Immunohistochemical analysis for M1 and M2 macrophages in lung tissue was performed using inducible nitric oxide synthase rabbit anti-mouse polyclonal antibody (catalog no. RB-9242, Thermo Scientific) and arginase-1 rabbit anti-mouse polyclonal antibody (catalog no. SC-20150, Santa Cruz Biotechnology), respectively. Paraffin-embedded tissue sections (4 μm) were dewaxed, rehydrated, and underwent heat-mediated antigen retrieval. Antibodies were detected with a secondary antibody labeled with peroxidase from Nichirei Biosciences (Tokyo, Japan) (Histofine mouse MAX PO anti-rabbit), followed by the chromogen substrate diaminobenzidine (liquid DAB; catalog no. K3468, DakoCytomation, USA). Slides were counterstained with hematoxylin-eosin. Analysis was performed in 30 images, at magnification × 400, under a light microscope (Olympus BX51, Olympus Latin America-Inc., Brazil). The areas occupied by cells with positive staining for the phenotype marker were then measured and divided by tissue area using Image-Pro Plus 6.3 for Windows software (Media Cybernetics, Silver Spring, MD, USA) and expressed as fraction area occupied by positive cells (Lopes-Pacheco et al., 2013).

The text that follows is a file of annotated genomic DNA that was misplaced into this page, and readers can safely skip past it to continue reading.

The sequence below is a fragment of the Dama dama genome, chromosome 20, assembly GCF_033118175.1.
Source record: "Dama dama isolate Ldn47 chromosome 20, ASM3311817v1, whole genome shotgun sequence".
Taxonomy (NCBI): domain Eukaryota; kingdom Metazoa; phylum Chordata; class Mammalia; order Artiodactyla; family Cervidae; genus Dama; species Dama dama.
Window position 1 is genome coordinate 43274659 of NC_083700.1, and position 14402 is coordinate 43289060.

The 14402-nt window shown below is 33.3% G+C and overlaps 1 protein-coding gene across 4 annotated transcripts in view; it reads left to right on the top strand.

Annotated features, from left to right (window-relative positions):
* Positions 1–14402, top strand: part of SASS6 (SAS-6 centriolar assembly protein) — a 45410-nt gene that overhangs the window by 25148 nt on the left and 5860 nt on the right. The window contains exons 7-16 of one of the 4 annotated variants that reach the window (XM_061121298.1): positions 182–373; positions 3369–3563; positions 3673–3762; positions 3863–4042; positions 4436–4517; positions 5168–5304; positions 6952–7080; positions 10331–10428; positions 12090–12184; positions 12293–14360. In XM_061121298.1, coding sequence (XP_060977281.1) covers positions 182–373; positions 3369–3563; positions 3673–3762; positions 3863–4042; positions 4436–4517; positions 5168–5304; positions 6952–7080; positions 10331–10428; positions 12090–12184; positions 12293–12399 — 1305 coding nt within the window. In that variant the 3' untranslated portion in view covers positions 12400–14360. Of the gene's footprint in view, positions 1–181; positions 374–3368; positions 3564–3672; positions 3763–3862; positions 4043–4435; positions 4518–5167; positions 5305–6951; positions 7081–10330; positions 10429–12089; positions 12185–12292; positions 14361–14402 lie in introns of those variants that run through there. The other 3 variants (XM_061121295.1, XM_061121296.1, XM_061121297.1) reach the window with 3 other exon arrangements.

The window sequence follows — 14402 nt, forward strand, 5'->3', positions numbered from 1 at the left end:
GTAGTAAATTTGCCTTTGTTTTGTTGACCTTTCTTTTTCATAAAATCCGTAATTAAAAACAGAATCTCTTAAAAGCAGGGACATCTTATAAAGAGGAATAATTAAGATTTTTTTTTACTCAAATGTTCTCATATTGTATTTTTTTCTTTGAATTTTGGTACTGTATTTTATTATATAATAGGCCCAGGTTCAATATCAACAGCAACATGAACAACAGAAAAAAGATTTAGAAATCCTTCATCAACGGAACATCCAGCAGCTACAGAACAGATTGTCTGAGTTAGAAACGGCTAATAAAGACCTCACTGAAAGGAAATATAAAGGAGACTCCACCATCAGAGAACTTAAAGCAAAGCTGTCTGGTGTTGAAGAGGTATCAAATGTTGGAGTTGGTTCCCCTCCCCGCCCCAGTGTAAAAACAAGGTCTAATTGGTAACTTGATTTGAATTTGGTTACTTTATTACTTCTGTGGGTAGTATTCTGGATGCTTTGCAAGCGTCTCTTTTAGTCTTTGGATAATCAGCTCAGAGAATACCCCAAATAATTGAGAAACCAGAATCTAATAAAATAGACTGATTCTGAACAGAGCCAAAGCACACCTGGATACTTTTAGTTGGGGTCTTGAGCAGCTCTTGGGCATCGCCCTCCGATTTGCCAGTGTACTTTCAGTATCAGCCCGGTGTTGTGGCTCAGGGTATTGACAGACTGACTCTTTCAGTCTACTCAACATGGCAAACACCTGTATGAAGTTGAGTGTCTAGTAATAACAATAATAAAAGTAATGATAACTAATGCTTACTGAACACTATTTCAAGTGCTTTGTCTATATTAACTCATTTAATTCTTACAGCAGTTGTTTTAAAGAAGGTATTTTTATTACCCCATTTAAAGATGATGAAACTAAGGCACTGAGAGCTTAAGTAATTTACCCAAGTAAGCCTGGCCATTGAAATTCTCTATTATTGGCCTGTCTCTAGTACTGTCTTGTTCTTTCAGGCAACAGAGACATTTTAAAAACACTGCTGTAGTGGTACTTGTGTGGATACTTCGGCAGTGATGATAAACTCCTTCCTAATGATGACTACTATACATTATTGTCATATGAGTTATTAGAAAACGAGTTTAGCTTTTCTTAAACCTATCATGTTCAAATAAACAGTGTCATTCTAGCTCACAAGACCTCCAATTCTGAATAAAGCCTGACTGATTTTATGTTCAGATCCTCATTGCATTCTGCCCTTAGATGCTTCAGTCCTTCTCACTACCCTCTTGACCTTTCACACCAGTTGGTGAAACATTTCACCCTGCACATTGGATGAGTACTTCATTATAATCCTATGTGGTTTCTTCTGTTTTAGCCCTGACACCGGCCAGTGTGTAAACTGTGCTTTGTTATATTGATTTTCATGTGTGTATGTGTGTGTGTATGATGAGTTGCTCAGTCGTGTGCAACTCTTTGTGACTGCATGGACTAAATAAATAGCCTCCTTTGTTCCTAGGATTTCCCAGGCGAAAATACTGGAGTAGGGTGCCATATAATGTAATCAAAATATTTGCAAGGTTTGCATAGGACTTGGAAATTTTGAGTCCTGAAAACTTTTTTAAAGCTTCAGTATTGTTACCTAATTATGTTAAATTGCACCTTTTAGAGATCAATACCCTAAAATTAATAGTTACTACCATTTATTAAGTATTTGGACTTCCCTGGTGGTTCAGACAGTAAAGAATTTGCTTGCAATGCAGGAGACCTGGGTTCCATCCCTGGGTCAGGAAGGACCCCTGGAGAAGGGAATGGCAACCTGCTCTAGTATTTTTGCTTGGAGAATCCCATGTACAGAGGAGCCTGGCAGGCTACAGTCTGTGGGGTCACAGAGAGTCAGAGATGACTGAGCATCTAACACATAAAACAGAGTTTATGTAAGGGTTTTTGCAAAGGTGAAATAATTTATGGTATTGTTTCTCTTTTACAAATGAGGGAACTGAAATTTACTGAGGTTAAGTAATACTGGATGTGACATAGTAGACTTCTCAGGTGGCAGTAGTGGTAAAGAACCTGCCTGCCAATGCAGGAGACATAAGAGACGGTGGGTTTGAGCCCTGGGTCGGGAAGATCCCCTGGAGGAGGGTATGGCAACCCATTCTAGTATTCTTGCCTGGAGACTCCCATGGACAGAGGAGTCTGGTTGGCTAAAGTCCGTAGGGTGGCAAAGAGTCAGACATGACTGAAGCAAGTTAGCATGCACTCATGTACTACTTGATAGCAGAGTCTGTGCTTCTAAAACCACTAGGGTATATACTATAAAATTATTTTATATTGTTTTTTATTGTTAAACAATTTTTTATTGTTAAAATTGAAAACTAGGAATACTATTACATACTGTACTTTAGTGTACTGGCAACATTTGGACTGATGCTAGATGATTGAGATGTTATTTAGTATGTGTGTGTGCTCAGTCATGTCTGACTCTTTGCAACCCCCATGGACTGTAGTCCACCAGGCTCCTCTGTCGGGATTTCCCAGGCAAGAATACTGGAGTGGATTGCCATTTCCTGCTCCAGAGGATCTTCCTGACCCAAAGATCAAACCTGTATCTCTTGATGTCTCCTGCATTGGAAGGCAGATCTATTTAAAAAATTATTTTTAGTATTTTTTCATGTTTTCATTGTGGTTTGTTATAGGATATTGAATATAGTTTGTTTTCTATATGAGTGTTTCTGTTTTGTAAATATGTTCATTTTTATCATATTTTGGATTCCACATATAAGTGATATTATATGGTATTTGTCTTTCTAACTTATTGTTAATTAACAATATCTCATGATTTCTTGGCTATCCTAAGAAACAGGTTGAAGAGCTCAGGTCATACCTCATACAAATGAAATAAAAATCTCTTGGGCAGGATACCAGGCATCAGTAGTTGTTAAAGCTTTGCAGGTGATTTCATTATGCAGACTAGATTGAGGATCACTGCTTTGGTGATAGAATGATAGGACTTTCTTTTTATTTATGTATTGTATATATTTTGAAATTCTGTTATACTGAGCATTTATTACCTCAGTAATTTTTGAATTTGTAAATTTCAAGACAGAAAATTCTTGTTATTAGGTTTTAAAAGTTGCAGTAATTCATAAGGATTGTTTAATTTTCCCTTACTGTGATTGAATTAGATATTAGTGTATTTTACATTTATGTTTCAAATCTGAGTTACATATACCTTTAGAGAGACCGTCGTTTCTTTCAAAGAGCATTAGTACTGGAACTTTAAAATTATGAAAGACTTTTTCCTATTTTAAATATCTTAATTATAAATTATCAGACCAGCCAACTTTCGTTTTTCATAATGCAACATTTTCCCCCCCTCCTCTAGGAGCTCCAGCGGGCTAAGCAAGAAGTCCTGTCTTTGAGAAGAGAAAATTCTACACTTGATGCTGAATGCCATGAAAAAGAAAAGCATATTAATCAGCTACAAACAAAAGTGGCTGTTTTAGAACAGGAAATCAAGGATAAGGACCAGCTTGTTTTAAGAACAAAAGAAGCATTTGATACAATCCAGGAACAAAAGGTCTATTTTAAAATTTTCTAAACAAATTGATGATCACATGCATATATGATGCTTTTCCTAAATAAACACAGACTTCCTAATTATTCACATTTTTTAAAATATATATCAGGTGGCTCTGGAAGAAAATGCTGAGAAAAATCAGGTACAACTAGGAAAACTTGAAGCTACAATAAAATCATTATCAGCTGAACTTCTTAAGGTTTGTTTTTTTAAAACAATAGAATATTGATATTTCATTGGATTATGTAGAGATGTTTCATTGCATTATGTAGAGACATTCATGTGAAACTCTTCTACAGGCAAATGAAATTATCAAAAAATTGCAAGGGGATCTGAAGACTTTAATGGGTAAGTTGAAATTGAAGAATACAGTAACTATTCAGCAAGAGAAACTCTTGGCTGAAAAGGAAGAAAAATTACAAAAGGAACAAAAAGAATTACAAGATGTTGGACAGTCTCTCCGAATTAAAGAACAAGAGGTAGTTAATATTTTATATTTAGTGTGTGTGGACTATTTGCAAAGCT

Enzyme-linked Immunosorbent Assay

Central slices of right lung were cut and flash-frozen. IL-1β, tumor necrosis factor (TNF)-α, IL-6, tumor growth factor (TGF)-β, and vascular endothelial growth factor (VEGF) were quantified by enzyme-linked immunosorbent assay (ELISA, Duo Set; R & D Systems, Minneapolis, USA), according to manufacturer protocols.

Statistical Analysis

Data were tested for normality using the Kolmogorov-Smirnov test with Lilliefors correction, whereas the Levene median test was used to evaluate the homogeneity of variances. Student's t-test was used to compare differences between control and emphysema animals at day 21. Two-Way ANOVA followed by Tukey's test was used to compare control and emphysema groups treated with DMSO or LASSBio-596. For non-parametric data, One-Way ANOVA on ranks followed by Dunn's post-hoc test was selected. The significance level was always set at 5%. Parametric data were expressed as mean ± standard deviation (SD), while non-parametric data were expressed as median (interquartile range). All tests were performed in the GraphPad Prism statistical software (version 5.00, GraphPad Software, La Jolla, California, USA).

Results

At day 21, Est,L was significantly lower in E compared to C animals (Figure 2A). Histological analysis revealed a higher Lm (Figure 2B) as well as a greater number of mononuclear cells and neutrophils in lung tissue in E than C (Figure 2C). Figure 2D shows destruction of alveolar septa (black arrow), associated with increased cell infiltration.